The island of Merdø
Enjoy a day in gorgeous and calm surroundings – not far from Arendal town centre.
The island of Merdø, one of the islands furthest from the coast, facing the Skagerrak Sea, is an old outport. Take your own boat or the local ferry from Arendal out to Merdø, which lies just outside the islands of Hisøy and Tromøy.
On the island there are many beautiful old wooden houses which are typical for the Arendal Region. Narrow paths bring you from Merdøgaard Museum to the sandy beach, or to the pebbled beach on the south side of the island. Bring a picnic basket, or buy your food at the café which is open during the summer season.
Pollen in Arendal
Pollen is Arendal's bustling quayside, the very heart of Arendal. Here you will find fishermen selling crabs, the fish market, pubs, restaurants, ducks and benches where you can sit down for a rest. Nothing is like a sunny day down at Pollen.
These two lighthouses outside Arendal were constructed in 1843. Both lighthouses are accessible by your own boat or taxi boat, and you can see them from both Tromøy and Hisøy islands. The lighthouses can be used for accommodation, and they are managed by the local mountain touring association.
In the hiking and skiing area around Granestua Lodge, there are shorter and longer hiking paths. Around the small lake there is even a path suitable for prams and wheelchairs. The lodge is open on Sundays from September to May, and you can buy waffles and coffee there. Driving here is easy: Turn off at the sign Bjornes east of Arendal along the E18.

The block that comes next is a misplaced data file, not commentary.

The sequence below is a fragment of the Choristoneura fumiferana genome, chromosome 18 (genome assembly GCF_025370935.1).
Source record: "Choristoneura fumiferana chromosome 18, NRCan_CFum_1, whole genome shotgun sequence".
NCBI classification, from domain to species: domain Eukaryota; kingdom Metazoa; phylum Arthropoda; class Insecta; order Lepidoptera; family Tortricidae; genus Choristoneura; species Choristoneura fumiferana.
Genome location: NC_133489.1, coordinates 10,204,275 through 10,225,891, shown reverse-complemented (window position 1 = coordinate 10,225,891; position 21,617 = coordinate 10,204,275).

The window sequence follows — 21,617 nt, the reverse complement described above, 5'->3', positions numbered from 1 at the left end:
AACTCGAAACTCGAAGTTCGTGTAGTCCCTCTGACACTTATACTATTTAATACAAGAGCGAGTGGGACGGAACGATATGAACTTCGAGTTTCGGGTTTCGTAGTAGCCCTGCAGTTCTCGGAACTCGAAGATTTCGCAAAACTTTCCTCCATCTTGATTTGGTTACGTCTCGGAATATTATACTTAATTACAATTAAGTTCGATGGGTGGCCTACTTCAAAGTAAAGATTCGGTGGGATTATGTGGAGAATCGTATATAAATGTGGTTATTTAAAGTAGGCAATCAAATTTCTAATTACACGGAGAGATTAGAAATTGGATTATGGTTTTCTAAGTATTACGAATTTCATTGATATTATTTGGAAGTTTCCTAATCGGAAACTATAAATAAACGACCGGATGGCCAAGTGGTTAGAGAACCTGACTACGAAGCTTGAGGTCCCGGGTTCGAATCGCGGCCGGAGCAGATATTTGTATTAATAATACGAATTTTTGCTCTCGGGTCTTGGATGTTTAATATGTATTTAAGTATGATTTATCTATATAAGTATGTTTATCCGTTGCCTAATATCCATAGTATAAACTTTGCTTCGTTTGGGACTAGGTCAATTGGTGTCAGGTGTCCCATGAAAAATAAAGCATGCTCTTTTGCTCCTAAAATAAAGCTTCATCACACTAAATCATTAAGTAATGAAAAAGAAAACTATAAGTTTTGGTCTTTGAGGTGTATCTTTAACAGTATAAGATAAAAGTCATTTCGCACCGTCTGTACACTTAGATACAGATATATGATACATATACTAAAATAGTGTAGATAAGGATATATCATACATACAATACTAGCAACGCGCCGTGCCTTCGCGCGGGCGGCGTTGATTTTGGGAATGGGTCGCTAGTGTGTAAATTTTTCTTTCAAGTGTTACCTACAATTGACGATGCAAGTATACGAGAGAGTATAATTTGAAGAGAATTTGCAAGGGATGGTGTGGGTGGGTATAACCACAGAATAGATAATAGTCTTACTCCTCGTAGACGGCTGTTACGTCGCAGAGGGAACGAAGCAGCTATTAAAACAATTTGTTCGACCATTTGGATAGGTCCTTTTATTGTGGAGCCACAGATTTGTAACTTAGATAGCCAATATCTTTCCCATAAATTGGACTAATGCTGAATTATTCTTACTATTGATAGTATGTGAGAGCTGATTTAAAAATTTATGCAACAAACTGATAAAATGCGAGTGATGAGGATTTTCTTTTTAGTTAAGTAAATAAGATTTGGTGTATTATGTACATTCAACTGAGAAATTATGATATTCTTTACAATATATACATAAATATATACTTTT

On the southern part of the island of Tromøy, only 10 minutes from Arendal town centre by car, bus or boat, there is a beautiful protected recreation area. Hove is part of a protected moraine area along the southern coast. The whole area is adapted for walking, with resting places along the shore. There is a beach and kiosk at Hove camping and several kilometres of smooth, coastal rocks.
Lyngør was elected Europe's best preserved village in the 1990s. This village by the sea boasts architecture from the glorious days of the sailing vessels, and invites you to take walks on the narrow paths, a short break on a bench looking at the view or a visit to one of the island's many food outlets.
Lyngør consists of 4 islands with around 100 residents and a vibrant life all summer long. At Ytre Lyngør (Speken), there is a very popular area with a beach exposed to southern winds. Marked path to the potholes on the eastern side.
Ferry and taxi boat from Gjeving. Follow signs from E18 to Lyngør.
Nes Verk in Tvedestrand
Nes Verk represents part of the region's cultural heritage, and includes Næs Ironworks Museum, the romantic park Lunden, one of the country's best 18-hole golf courses, Nes Verk Golfpark, many marked walking paths and a living and vibrant local community.
Trogfjell in Åmli
Take a trip up to the lookout point Trogfjell in the centre of Åmli. There is also a marked cultural path. Start at Elvarheim Museum.
Svårthylkyrkja is a large half of a pothole close to Espeliåna, in the northern part of Gjevden. The place has been untouched for thousands of years, and it is likely that people lived here long time ago. Here you will find benches and a place to light a fire. Access via a raft across the small Lake Svårthyl.